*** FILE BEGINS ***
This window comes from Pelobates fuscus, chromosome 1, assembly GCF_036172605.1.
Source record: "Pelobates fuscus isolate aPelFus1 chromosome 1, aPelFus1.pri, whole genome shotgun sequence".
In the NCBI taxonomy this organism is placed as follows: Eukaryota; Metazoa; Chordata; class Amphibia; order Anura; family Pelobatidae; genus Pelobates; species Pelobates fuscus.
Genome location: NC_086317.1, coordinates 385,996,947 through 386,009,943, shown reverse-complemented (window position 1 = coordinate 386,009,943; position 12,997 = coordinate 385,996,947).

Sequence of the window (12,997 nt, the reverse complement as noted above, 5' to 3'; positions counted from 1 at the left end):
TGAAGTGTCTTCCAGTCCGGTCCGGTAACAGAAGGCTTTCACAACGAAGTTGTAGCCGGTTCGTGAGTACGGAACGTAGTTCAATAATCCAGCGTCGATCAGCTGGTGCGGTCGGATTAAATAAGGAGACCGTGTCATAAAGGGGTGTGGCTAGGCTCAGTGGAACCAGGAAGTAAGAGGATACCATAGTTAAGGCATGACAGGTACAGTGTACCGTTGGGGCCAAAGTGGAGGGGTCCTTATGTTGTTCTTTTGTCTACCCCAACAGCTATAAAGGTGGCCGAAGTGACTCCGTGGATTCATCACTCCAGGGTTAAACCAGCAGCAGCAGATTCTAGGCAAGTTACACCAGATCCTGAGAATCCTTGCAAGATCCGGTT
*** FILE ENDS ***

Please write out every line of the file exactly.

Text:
This window comes from Pelobates fuscus, chromosome 1, assembly GCF_036172605.1.
Source record: "Pelobates fuscus isolate aPelFus1 chromosome 1, aPelFus1.pri, whole genome shotgun sequence".
In the NCBI taxonomy this organism is placed as follows: Eukaryota; Metazoa; Chordata; class Amphibia; order Anura; family Pelobatidae; genus Pelobates; species Pelobates fuscus.
Genome location: NC_086317.1, coordinates 385,996,947 through 386,009,943, shown reverse-complemented (window position 1 = coordinate 386,009,943; position 12,997 = coordinate 385,996,947).

Sequence of the window (12,997 nt, the reverse complement as noted above, 5' to 3'; positions counted from 1 at the left end):
TGAAGTGTCTTCCAGTCCGGTCCGGTAACAGAAGGCTTTCACAACGAAGTTGTAGCCGGTTCGTGAGTACGGAACGTAGTTCAATAATCCAGCGTCGATCAGCTGGTGCGGTCGGATTAAATAAGGAGACCGTGTCATAAAGGGGTGTGGCTAGGCTCAGTGGAACCAGGAAGTAAGAGGATACCATAGTTAAGGCATGACAGGTACAGTGTACCGTTGGGGCCAAAGTGGAGGGGTCCTTATGTTGTTCTTTTGTCTACCCCAACAGCTATAAAGGTGGCCGAAGTGACTCCGTGGATTCATCACTCCAGGGTTAAACCAGCAGCAGCAGATTCTAGGCAAGTTACACCAGATCCTGAGAATCCTTGCAAGATCCGGTT